Tigers try to stop Pollack
David Pollack
David Pollack

Posted Aug 28, 2003


In his first official try at defensive end, he racked up four solo tackles and four assists, plus 1 ½ sacks, but Georgia gave up some points in the 31-28 win.

A year ago, David Pollack had a decent game against Clemson.

In his first official try at defensive end, he racked up four solo tackles and four assists, plus 1 ½ sacks, but Georgia gave up some points in the 31-28 win.

A week later, Pollack entered the national college football consciousness with a 14-tackle game at South Carolina, highlighted by an ESPY-worthy "interception" of quarterback Corey Jenkins in the end zone.

Clemson avoided the worst. Rather, Pollack's best. This time around, the Tigers know what to expect.

"There's no doubt we're going to be aware of where he is," says Clemson head coach Tommy Bowden, who gets another look at Pollack when the Tigers host Georgia at noon Saturday. "He's probably the No. 1 defensive lineman in the country. You want to know where he is at all times."

Stopping Pollack is a priority, but Clemson hasn't developed any complex game plan to slow him down.

"If you do too much as far as, say, giving your linemen help with a back or extra length of time on a double team where you free up a backer, you create some weaknesses in some other areas," Bowden explained. "(We'll) try to have some plan, but one where it won't weakened us in other areas."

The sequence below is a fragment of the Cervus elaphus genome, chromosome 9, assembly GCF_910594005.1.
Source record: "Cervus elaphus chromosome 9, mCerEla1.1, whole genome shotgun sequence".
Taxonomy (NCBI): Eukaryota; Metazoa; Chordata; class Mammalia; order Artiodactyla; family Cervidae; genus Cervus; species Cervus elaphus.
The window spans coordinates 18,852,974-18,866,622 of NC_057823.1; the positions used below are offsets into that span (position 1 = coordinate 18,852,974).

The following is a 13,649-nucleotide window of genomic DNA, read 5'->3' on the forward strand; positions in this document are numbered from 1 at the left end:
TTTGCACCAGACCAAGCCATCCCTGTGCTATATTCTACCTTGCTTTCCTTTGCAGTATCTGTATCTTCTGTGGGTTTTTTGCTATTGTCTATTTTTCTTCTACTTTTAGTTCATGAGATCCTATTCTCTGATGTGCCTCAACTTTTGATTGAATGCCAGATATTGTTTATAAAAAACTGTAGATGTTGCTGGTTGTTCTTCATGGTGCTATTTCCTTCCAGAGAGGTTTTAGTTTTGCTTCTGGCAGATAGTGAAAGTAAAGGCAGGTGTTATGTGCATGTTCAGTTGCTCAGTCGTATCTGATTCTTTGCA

Bowden got to know Pollack during the recruiting process, and is a fan." You get around him, and he could be a politician," Bowden said. "He's an outgoing guy, very enthusiastic. I can imagine in the huddle and in practice that he's very much a team leader."

One would think that practicing against the returning SEC Player of the Year and first-team all-American defensive end would help a young offensive line learn the ropes.

Not hardly.

Pollack isn't a friend of on offensive linemen, regardless of the uniform.

"I don't know, it may just hurt their confidence," said Georgia coach Mark Richt with a smile.

"Really, he has no mercy on 'em because he remembers when he was a freshman (offensive tackle Jon) Stinchcomb throwing him around a little bit. He didn't feel like he got any mercy. Gosh, he plays so well and so hard in practice that not many guys get the best of him. "I think playing in the game has got to be easier, a little bit, maybe a little bit easier. I'm not sure he's helped anybody on offense."


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